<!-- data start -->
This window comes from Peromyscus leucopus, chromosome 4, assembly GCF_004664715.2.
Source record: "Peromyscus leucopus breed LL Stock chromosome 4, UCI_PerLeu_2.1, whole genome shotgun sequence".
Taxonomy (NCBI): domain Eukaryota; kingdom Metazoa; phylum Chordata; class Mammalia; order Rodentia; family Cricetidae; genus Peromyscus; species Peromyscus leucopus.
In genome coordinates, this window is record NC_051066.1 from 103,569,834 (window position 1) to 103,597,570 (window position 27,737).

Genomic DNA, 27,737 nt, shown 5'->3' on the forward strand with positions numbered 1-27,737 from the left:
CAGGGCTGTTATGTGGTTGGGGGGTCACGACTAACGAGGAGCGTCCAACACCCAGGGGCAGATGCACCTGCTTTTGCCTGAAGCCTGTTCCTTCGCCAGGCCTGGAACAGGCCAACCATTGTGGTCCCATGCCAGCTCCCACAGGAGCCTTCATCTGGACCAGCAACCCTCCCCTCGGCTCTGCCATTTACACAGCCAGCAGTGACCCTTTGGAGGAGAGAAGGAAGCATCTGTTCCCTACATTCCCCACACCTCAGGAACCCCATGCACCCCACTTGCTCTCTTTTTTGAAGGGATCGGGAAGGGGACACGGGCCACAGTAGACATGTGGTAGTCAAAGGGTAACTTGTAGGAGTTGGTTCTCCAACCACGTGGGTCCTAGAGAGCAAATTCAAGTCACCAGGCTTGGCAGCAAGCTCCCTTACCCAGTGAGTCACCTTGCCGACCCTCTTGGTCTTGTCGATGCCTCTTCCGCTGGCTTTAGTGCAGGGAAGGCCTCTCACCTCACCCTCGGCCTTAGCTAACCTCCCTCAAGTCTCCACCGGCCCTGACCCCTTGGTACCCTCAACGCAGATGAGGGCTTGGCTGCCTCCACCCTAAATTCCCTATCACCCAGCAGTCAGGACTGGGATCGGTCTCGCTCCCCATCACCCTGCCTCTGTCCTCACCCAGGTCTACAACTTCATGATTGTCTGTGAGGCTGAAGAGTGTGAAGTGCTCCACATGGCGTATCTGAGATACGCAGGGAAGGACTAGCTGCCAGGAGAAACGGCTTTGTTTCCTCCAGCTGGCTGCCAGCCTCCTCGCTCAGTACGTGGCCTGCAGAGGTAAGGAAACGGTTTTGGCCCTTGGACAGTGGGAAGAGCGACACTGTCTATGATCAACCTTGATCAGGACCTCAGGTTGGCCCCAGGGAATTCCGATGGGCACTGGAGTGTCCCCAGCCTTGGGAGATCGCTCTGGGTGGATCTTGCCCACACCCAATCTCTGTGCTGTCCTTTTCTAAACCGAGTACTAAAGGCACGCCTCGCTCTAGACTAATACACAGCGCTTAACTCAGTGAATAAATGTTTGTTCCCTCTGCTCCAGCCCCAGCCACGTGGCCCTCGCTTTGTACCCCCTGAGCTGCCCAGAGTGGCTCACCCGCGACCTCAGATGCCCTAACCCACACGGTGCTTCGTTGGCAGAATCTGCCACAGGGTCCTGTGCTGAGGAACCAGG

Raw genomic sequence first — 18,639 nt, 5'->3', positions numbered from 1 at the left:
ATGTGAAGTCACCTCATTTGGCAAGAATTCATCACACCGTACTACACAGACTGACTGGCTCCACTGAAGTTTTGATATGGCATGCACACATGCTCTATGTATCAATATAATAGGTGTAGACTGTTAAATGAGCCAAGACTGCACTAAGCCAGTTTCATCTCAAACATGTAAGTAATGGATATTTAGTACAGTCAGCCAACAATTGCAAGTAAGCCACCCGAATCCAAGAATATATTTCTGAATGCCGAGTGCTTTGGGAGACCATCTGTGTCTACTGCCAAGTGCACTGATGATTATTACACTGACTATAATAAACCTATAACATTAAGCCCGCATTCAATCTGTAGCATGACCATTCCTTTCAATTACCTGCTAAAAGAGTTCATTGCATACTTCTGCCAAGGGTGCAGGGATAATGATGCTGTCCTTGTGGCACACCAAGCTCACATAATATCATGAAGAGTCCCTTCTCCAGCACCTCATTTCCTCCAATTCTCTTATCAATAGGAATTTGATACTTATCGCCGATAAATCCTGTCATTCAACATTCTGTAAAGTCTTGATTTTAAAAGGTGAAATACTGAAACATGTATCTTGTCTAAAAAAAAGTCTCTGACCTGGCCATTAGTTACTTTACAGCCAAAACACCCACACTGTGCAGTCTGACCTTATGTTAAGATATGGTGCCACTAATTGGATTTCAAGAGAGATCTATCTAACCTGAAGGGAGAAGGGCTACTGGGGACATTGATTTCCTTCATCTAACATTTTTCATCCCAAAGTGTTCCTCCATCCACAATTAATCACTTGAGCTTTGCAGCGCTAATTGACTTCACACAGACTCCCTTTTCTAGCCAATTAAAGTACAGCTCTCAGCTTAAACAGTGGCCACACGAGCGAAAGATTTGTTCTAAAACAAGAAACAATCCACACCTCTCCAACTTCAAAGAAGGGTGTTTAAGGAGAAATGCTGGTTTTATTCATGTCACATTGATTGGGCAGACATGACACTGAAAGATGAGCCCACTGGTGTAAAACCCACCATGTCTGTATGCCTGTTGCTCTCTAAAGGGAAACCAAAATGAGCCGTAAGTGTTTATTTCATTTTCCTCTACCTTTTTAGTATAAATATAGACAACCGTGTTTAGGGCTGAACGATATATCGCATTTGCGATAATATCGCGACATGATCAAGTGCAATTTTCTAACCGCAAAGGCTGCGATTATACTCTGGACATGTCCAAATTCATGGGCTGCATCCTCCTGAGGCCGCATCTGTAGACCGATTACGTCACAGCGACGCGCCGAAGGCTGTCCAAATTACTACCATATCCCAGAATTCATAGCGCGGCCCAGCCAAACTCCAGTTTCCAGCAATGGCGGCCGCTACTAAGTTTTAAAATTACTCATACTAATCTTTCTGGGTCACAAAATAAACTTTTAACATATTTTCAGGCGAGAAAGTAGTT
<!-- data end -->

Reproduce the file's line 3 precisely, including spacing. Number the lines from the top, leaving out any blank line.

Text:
Taxonomy (NCBI): domain Eukaryota; kingdom Metazoa; phylum Chordata; class Mammalia; order Rodentia; family Cricetidae; genus Peromyscus; species Peromyscus leucopus.